As part ofIEEE Spectrum’s 50th anniversary celebrations, we commissioned some of today’s best science fiction authors to each write an original story about a plausible future, one that we ourselves may find ourselves living in before too long. Stories cover the impact of cybernetic implants, autonomous drones, wearable computers, renewable energy, 3-D printing—and one alien invasion.

Coming Soon Enough is available for $1.99 as an e-book on in both the iTunes and Amazon stores, but we're making a free PDF available for download, below.

Cover of Coming Soon Enough book with illustration of robotic insect on a credit card

Spectrum’s editors created Coming Soon Enough because we believe that if you want to think about the future, then science fiction has to be part of your toolkit, showing you a peek past the point where journalism and grounded extrapolation can take you and into the unpredictable, uncontrollable, and above all human nature of technological progress.

Featuring stories by:

Nancy Kress

Kress, a resident of Seattle, has won two Hugos and five Nebulas, among other awards. Her work often focuses on the implications of genetic and biomedical technologies. In “Someone To Watch Over Me” a desperate woman implants a miniature video camera in her baby’s eye.

Brenda Cooper

The author of seven novels, Cooper also writes and speaks about nonfiction topics as a futurist. She works for the city of Kirkland, Wash., as its chief information officer. “A Heart of Power and Oil” talks about the power of creation that can be conjured by 3-D printing—if a lost soul is willing to grasp it.

Geoffrey Landis

A Hugo and Nebula award winner, Landis is a scientist at NASA’s Glenn Research Center, in Ohio, where he has worked on missions such as the Mars Exploration Rovers. An ad-hoc working group meets to figure out the behavior of an alien invasion fleet in “Incoming.”

Cheryl Rydbom

Rydbom is an aerospace software engineer in Huntsville, Ala. Her first science fiction short story was published in 2011. “Grid Princess” follows a woman handling her first crisis without her always-online wearable computer.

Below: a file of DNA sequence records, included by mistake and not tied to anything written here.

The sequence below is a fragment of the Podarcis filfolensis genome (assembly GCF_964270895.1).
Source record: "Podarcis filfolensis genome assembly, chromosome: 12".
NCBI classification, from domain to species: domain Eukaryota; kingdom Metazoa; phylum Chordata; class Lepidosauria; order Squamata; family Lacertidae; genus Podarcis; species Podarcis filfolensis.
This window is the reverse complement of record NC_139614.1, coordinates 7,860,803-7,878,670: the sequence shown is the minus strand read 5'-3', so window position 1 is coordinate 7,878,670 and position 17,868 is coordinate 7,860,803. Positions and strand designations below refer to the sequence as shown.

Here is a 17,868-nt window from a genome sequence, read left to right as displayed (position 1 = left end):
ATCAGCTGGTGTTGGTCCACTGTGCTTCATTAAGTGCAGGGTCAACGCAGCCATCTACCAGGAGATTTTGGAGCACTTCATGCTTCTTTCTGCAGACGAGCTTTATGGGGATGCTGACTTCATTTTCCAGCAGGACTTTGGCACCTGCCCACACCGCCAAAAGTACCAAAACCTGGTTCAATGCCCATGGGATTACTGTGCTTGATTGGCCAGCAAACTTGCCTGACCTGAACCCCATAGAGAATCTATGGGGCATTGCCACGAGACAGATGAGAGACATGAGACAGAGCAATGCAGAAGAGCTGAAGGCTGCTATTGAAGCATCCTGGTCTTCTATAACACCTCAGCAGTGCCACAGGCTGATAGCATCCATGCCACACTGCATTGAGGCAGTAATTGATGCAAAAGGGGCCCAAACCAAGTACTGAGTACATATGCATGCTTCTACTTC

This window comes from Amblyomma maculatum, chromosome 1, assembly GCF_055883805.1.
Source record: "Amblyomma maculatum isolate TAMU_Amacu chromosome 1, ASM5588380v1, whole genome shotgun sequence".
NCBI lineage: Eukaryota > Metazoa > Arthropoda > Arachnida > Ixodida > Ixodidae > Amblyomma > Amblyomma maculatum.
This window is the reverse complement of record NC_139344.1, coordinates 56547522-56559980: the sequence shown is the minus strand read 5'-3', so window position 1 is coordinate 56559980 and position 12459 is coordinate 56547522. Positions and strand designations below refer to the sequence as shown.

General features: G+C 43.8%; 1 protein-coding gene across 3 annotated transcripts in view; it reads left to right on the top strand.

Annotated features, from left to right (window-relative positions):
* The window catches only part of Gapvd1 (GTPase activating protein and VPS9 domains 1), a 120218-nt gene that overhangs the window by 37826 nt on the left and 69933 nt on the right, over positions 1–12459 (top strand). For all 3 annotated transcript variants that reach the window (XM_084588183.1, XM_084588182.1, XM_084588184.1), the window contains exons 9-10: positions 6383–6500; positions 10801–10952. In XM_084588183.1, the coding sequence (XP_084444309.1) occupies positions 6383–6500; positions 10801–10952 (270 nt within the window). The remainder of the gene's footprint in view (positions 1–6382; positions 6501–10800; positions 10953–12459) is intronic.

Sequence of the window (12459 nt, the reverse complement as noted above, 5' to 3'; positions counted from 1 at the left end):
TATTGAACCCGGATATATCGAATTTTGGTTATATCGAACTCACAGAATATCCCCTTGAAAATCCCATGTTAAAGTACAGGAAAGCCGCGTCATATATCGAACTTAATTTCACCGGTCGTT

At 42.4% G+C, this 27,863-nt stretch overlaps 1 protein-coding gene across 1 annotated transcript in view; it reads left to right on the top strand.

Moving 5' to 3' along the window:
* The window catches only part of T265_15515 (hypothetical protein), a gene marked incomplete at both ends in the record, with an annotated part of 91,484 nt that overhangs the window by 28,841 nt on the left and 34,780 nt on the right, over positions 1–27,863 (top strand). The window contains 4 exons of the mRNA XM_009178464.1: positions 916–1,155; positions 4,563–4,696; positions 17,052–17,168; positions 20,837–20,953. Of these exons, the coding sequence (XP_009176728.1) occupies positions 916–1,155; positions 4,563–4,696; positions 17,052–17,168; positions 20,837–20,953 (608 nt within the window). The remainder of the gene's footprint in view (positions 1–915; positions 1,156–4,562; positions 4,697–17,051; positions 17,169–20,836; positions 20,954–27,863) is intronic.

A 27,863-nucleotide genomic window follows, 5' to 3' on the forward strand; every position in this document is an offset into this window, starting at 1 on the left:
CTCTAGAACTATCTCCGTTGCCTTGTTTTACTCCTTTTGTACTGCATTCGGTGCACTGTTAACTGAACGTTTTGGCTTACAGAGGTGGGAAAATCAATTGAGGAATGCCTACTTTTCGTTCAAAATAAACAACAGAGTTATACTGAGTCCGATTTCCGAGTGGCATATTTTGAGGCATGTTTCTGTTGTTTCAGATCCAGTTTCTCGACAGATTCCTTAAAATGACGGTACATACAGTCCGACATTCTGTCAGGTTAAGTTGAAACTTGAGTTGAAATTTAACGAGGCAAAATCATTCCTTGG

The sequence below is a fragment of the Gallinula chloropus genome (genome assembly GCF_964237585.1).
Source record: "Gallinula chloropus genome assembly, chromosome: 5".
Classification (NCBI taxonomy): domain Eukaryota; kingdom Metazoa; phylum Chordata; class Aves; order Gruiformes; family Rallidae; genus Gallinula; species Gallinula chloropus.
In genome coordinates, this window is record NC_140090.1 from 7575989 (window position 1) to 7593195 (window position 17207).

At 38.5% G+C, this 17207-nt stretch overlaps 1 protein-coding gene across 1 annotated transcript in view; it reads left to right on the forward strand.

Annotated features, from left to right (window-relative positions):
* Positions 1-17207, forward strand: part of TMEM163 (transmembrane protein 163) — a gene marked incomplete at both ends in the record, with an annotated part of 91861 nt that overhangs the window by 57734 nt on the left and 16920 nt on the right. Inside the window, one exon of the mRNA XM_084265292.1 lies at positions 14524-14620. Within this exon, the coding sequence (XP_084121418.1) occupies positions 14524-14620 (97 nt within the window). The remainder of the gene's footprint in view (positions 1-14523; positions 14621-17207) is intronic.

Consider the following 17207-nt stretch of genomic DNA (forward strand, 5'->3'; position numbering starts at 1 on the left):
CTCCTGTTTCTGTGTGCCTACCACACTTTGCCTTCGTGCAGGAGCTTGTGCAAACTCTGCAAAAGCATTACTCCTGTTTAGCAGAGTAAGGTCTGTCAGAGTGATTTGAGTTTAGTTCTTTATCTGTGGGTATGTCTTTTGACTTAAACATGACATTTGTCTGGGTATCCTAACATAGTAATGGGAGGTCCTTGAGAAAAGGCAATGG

Mary Robinette Kowal

A Hugo award winner, Kowal writes both novels and short stories. Based in Chicago, she is also a professional puppeteer. In “Water Over the Dam,” a new energy technology finds a champion willing to battle entrenched opposition.

Greg Egan

A Hugo and Locus award winner, Egan writes some of the most scientifically rigorous science fiction around. He lives in Australia, and there are no photos of him on the Web. An expert on autonomous drone technology is pressured to execute the ultimate heist in “Shadow Flock.”

The Conversation (0)

Why Functional Programming Should Be the Future of Software Development

It’s hard to learn, but your code will produce fewer nasty surprises

11 min read
A plate of spaghetti made from code
Shira Inbar

You’d expectthe longest and most costly phase in the lifecycle of a software product to be the initial development of the system, when all those great features are first imagined and then created. In fact, the hardest part comes later, during the maintenance phase. That’s when programmers pay the price for the shortcuts they took during development.

So why did they take shortcuts? Maybe they didn’t realize that they were cutting any corners. Only when their code was deployed and exercised by a lot of users did its hidden flaws come to light. And maybe the developers were rushed. Time-to-market pressures would almost guarantee that their software will contain more bugs than it would otherwise.

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